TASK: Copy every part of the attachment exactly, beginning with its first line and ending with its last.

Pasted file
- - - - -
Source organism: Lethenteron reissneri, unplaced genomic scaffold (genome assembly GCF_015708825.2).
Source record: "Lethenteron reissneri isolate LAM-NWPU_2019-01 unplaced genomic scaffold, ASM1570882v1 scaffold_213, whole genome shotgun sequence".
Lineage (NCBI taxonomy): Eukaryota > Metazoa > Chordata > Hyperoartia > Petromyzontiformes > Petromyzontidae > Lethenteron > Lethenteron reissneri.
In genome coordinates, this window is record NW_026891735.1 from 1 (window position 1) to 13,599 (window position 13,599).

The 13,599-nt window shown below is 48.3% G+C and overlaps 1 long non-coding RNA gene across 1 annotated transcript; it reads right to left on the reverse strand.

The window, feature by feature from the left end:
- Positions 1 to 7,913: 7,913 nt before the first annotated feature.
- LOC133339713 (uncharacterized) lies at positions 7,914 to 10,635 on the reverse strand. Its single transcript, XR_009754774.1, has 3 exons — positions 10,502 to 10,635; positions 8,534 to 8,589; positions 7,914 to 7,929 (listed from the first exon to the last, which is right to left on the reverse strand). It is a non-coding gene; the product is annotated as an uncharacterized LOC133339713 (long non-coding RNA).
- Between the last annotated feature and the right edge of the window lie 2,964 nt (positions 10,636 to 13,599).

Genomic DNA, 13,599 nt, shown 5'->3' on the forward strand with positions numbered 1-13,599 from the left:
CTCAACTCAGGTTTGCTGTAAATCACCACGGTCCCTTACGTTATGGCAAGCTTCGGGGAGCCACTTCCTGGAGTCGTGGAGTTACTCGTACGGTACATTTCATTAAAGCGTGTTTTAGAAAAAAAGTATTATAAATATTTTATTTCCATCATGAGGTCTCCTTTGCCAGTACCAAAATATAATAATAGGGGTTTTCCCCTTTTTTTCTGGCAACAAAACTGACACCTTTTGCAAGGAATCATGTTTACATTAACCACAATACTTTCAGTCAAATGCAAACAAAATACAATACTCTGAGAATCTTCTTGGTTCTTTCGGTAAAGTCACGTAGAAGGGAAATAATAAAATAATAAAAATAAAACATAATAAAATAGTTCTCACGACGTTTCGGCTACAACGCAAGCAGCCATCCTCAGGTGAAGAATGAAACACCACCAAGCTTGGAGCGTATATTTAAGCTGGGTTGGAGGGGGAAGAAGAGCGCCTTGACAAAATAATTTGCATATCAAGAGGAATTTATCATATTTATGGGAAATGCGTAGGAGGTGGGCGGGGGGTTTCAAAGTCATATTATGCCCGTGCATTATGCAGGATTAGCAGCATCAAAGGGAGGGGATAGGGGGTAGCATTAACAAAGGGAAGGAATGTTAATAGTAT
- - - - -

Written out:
Source organism: Lethenteron reissneri, unplaced genomic scaffold (genome assembly GCF_015708825.2).
Source record: "Lethenteron reissneri isolate LAM-NWPU_2019-01 unplaced genomic scaffold, ASM1570882v1 scaffold_213, whole genome shotgun sequence".
Lineage (NCBI taxonomy): Eukaryota > Metazoa > Chordata > Hyperoartia > Petromyzontiformes > Petromyzontidae > Lethenteron > Lethenteron reissneri.
In genome coordinates, this window is record NW_026891735.1 from 1 (window position 1) to 13,599 (window position 13,599).

The 13,599-nt window shown below is 48.3% G+C and overlaps 1 long non-coding RNA gene across 1 annotated transcript; it reads right to left on the reverse strand.

The window, feature by feature from the left end:
- Positions 1 to 7,913: 7,913 nt before the first annotated feature.
- LOC133339713 (uncharacterized) lies at positions 7,914 to 10,635 on the reverse strand. Its single transcript, XR_009754774.1, has 3 exons — positions 10,502 to 10,635; positions 8,534 to 8,589; positions 7,914 to 7,929 (listed from the first exon to the last, which is right to left on the reverse strand). It is a non-coding gene; the product is annotated as an uncharacterized LOC133339713 (long non-coding RNA).
- Between the last annotated feature and the right edge of the window lie 2,964 nt (positions 10,636 to 13,599).

Genomic DNA, 13,599 nt, shown 5'->3' on the forward strand with positions numbered 1-13,599 from the left:
CTCAACTCAGGTTTGCTGTAAATCACCACGGTCCCTTACGTTATGGCAAGCTTCGGGGAGCCACTTCCTGGAGTCGTGGAGTTACTCGTACGGTACATTTCATTAAAGCGTGTTTTAGAAAAAAAGTATTATAAATATTTTATTTCCATCATGAGGTCTCCTTTGCCAGTACCAAAATATAATAATAGGGGTTTTCCCCTTTTTTTCTGGCAACAAAACTGACACCTTTTGCAAGGAATCATGTTTACATTAACCACAATACTTTCAGTCAAATGCAAACAAAATACAATACTCTGAGAATCTTCTTGGTTCTTTCGGTAAAGTCACGTAGAAGGGAAATAATAAAATAATAAAAATAAAACATAATAAAATAGTTCTCACGACGTTTCGGCTACAACGCAAGCAGCCATCCTCAGGTGAAGAATGAAACACCACCAAGCTTGGAGCGTATATTTAAGCTGGGTTGGAGGGGGAAGAAGAGCGCCTTGACAAAATAATTTGCATATCAAGAGGAATTTATCATATTTATGGGAAATGCGTAGGAGGTGGGCGGGGGGTTTCAAAGTCATATTATGCCCGTGCATTATGCAGGATTAGCAGCATCAAAGGGAGGGGATAGGGGGTAGCATTAACAAAGGGAAGGAATGTTAATAGTAT